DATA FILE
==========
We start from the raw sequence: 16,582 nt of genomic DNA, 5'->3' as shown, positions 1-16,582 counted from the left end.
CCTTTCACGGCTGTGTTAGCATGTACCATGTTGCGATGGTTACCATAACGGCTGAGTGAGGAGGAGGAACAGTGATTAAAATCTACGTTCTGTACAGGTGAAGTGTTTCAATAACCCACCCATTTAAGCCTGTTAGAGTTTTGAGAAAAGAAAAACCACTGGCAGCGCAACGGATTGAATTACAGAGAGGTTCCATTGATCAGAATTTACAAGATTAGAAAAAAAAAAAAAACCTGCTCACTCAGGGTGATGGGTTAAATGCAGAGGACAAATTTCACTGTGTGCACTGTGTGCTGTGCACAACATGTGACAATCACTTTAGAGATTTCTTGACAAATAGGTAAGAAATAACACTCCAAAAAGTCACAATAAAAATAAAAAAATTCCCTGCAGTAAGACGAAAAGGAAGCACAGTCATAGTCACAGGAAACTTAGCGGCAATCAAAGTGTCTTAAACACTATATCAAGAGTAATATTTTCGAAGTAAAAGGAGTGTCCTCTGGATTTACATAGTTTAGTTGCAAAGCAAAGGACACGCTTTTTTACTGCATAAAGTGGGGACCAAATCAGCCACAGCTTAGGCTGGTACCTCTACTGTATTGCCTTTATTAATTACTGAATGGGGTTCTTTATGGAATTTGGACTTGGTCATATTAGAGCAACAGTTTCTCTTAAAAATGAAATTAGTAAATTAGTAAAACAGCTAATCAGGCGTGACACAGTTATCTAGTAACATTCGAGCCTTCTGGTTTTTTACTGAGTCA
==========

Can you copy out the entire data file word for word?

We start from the raw sequence: 16,582 nt of genomic DNA, 5'->3' as shown, positions 1-16,582 counted from the left end.
CCTTTCACGGCTGTGTTAGCATGTACCATGTTGCGATGGTTACCATAACGGCTGAGTGAGGAGGAGGAACAGTGATTAAAATCTACGTTCTGTACAGGTGAAGTGTTTCAATAACCCACCCATTTAAGCCTGTTAGAGTTTTGAGAAAAGAAAAACCACTGGCAGCGCAACGGATTGAATTACAGAGAGGTTCCATTGATCAGAATTTACAAGATTAGAAAAAAAAAAAAAACCTGCTCACTCAGGGTGATGGGTTAAATGCAGAGGACAAATTTCACTGTGTGCACTGTGTGCTGTGCACAACATGTGACAATCACTTTAGAGATTTCTTGACAAATAGGTAAGAAATAACACTCCAAAAAGTCACAATAAAAATAAAAAAATTCCCTGCAGTAAGACGAAAAGGAAGCACAGTCATAGTCACAGGAAACTTAGCGGCAATCAAAGTGTCTTAAACACTATATCAAGAGTAATATTTTCGAAGTAAAAGGAGTGTCCTCTGGATTTACATAGTTTAGTTGCAAAGCAAAGGACACGCTTTTTTACTGCATAAAGTGGGGACCAAATCAGCCACAGCTTAGGCTGGTACCTCTACTGTATTGCCTTTATTAATTACTGAATGGGGTTCTTTATGGAATTTGGACTTGGTCATATTAGAGCAACAGTTTCTCTTAAAAATGAAATTAGTAAATTAGTAAAACAGCTAATCAGGCGTGACACAGTTATCTAGTAACATTCGAGCCTTCTGGTTTTTTACTGAGTCA